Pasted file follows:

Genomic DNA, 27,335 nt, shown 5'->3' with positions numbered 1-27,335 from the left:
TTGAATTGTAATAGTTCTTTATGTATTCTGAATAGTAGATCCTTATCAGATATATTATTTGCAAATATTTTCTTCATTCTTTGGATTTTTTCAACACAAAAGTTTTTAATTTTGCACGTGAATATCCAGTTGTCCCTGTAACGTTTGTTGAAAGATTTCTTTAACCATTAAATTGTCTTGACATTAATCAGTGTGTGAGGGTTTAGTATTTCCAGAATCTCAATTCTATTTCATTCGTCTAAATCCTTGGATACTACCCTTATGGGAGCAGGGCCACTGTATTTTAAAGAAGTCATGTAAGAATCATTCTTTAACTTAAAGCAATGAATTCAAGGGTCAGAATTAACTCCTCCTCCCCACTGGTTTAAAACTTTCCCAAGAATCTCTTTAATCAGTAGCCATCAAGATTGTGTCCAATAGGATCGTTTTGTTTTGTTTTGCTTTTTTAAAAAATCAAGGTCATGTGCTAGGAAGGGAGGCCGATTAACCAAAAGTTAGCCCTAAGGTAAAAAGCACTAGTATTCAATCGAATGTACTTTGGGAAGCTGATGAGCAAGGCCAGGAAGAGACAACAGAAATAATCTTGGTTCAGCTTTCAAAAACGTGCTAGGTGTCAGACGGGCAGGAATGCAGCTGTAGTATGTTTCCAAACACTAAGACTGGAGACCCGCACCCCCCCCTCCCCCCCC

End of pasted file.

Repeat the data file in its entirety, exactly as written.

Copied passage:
Genomic DNA, 27,335 nt, shown 5'->3' with positions numbered 1-27,335 from the left:
TTGAATTGTAATAGTTCTTTATGTATTCTGAATAGTAGATCCTTATCAGATATATTATTTGCAAATATTTTCTTCATTCTTTGGATTTTTTCAACACAAAAGTTTTTAATTTTGCACGTGAATATCCAGTTGTCCCTGTAACGTTTGTTGAAAGATTTCTTTAACCATTAAATTGTCTTGACATTAATCAGTGTGTGAGGGTTTAGTATTTCCAGAATCTCAATTCTATTTCATTCGTCTAAATCCTTGGATACTACCCTTATGGGAGCAGGGCCACTGTATTTTAAAGAAGTCATGTAAGAATCATTCTTTAACTTAAAGCAATGAATTCAAGGGTCAGAATTAACTCCTCCTCCCCACTGGTTTAAAACTTTCCCAAGAATCTCTTTAATCAGTAGCCATCAAGATTGTGTCCAATAGGATCGTTTTGTTTTGTTTTGCTTTTTTAAAAAATCAAGGTCATGTGCTAGGAAGGGAGGCCGATTAACCAAAAGTTAGCCCTAAGGTAAAAAGCACTAGTATTCAATCGAATGTACTTTGGGAAGCTGATGAGCAAGGCCAGGAAGAGACAACAGAAATAATCTTGGTTCAGCTTTCAAAAACGTGCTAGGTGTCAGACGGGCAGGAATGCAGCTGTAGTATGTTTCCAAACACTAAGACTGGAGACCCGCACCCCCCCCTCCCCCCCC